Shame of a City: a Philadelphia mayoral election documentary

In 2003, the Philadelphia mayoral contest was set to be of epic proportions.

It was a rematch of now-incumbent Mayor John F. Street and Republican Sam Katz. In 1999, Katz lost by less than 8,000 votes, the closest election in the history of mayoral popular votes in Philadelphia, particularly considering more than 425,000 votes were cast.

Filmmaker Tigre Hill followed the Katz campaign throughout the election right through Wednesday, Oct. 8, 2003, when it was announced that a recording device was found in Room 215 of City Hall, Street’s mayoral office, and that it was part of an FBI probe.

It became national, indeed, even international news, and Hill chronicled the entire thing. The film is captivating if only for the sheer drama that unfolds, heightened by the normal characters that only Philadelphia can create.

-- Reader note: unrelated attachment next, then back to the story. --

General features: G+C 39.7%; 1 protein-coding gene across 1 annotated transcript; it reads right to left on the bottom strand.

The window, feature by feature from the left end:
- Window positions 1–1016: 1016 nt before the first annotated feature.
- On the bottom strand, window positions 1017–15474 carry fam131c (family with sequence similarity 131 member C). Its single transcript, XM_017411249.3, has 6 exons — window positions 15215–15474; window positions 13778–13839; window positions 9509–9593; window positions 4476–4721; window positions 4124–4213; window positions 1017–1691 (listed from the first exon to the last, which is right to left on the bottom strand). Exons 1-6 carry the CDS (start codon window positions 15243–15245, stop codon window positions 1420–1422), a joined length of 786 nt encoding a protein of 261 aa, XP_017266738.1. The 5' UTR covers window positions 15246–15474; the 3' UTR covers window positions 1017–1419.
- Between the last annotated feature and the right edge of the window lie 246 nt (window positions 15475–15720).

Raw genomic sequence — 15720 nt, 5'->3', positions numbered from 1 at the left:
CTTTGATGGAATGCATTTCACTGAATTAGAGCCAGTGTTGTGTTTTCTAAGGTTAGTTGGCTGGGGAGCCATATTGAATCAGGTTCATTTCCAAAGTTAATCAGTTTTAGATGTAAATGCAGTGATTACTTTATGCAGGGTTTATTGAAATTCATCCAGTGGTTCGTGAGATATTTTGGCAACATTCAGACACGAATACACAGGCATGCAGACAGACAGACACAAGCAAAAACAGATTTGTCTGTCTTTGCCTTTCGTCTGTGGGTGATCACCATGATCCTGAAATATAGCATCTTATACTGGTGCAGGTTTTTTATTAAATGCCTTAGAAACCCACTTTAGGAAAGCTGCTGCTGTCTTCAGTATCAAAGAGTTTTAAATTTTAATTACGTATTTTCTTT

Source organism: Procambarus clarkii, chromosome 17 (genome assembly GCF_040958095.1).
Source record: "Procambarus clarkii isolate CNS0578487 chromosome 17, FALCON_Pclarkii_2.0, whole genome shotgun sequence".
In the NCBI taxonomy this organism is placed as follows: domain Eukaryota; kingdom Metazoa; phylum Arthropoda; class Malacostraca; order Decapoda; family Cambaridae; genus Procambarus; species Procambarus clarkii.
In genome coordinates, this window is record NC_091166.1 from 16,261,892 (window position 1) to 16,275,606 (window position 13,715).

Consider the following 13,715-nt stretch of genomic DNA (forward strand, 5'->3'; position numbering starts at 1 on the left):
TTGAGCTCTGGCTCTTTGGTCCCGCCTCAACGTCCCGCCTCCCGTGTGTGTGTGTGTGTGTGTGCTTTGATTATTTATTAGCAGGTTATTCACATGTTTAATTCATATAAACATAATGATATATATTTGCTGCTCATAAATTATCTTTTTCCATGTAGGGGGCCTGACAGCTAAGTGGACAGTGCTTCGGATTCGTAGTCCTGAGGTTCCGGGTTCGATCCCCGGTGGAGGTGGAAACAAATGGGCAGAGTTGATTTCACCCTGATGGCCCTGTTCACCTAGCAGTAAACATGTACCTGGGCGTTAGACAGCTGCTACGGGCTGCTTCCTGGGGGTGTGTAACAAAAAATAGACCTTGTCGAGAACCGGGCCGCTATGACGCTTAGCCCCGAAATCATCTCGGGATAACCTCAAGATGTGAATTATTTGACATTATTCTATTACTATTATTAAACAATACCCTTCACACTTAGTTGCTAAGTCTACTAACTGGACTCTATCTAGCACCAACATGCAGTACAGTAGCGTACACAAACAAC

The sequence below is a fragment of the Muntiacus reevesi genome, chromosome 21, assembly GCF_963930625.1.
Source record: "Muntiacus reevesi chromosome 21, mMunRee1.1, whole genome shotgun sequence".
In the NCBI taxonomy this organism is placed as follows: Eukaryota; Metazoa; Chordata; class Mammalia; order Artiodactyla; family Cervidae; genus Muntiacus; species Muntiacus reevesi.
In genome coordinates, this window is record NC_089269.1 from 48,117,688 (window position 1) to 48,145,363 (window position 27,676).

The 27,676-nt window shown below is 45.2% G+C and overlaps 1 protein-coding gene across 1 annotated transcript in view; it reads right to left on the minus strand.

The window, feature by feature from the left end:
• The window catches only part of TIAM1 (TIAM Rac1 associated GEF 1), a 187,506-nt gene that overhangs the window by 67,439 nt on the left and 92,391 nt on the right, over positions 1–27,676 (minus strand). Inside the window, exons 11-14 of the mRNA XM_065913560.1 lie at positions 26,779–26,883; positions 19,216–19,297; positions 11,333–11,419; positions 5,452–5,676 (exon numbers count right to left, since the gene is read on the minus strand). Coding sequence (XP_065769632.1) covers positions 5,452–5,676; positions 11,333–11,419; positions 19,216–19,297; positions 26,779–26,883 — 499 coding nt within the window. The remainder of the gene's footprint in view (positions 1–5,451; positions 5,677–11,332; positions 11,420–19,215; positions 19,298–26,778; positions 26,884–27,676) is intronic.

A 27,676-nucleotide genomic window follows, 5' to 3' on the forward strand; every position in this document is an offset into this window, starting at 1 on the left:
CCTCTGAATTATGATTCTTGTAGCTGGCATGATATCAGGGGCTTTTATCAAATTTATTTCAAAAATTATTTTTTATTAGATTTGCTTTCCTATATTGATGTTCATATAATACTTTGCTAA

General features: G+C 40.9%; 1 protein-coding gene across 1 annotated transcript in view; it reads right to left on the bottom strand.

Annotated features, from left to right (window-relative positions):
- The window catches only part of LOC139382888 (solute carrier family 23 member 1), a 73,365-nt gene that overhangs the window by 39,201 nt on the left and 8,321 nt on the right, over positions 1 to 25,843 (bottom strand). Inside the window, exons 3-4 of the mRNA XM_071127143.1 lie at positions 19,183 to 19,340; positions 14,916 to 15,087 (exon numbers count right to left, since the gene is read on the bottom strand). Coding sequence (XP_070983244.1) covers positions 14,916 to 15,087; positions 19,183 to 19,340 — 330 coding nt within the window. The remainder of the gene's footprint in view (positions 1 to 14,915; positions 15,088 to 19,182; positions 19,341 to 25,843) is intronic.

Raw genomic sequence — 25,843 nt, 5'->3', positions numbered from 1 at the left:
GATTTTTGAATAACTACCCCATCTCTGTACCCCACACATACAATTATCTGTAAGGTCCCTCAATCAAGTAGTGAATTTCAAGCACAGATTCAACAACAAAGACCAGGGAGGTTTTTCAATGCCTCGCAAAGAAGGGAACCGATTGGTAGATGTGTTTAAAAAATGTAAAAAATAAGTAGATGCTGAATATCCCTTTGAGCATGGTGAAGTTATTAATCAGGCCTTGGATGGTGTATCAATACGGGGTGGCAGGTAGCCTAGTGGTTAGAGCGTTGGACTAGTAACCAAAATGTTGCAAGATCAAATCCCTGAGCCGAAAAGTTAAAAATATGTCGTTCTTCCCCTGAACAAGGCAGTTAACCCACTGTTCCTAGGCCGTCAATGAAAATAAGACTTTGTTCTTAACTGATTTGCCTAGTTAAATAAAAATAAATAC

The film was released to DVD on April 10 and there have been a handful of showings. I got to see it myself, as a friend gave me an advanced copy before it was released in April. Last month, Hill was on MSNBC promoting the film, interviewed by Michael Smerconish.

I strongly recommend it for anyone interested in urban politics, documentary work or Philadelphia generally.

See the trailer here on the film’s Web site or as a Quicktime here.

Image is screen shot from documentary.

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